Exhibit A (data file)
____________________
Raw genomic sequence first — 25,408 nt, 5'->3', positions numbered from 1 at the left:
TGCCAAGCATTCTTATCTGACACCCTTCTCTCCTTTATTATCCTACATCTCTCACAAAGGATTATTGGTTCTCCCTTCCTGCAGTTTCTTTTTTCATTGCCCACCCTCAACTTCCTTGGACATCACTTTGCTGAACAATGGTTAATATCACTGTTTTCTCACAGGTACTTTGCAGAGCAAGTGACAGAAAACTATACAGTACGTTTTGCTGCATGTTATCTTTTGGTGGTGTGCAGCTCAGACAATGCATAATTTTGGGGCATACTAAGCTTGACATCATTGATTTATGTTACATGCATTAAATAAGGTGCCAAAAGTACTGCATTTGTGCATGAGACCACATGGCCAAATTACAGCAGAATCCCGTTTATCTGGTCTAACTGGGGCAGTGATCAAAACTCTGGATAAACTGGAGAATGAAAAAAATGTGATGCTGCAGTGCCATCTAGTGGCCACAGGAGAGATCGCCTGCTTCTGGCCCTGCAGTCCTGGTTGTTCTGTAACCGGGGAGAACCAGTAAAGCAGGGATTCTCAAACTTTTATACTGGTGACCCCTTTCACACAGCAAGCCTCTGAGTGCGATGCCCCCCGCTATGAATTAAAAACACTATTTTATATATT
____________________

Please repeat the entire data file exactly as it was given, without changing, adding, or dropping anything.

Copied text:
Raw genomic sequence first — 25,408 nt, 5'->3', positions numbered from 1 at the left:
TGCCAAGCATTCTTATCTGACACCCTTCTCTCCTTTATTATCCTACATCTCTCACAAAGGATTATTGGTTCTCCCTTCCTGCAGTTTCTTTTTTCATTGCCCACCCTCAACTTCCTTGGACATCACTTTGCTGAACAATGGTTAATATCACTGTTTTCTCACAGGTACTTTGCAGAGCAAGTGACAGAAAACTATACAGTACGTTTTGCTGCATGTTATCTTTTGGTGGTGTGCAGCTCAGACAATGCATAATTTTGGGGCATACTAAGCTTGACATCATTGATTTATGTTACATGCATTAAATAAGGTGCCAAAAGTACTGCATTTGTGCATGAGACCACATGGCCAAATTACAGCAGAATCCCGTTTATCTGGTCTAACTGGGGCAGTGATCAAAACTCTGGATAAACTGGAGAATGAAAAAAATGTGATGCTGCAGTGCCATCTAGTGGCCACAGGAGAGATCGCCTGCTTCTGGCCCTGCAGTCCTGGTTGTTCTGTAACCGGGGAGAACCAGTAAAGCAGGGATTCTCAAACTTTTATACTGGTGACCCCTTTCACACAGCAAGCCTCTGAGTGCGATGCCCCCCGCTATGAATTAAAAACACTATTTTATATATT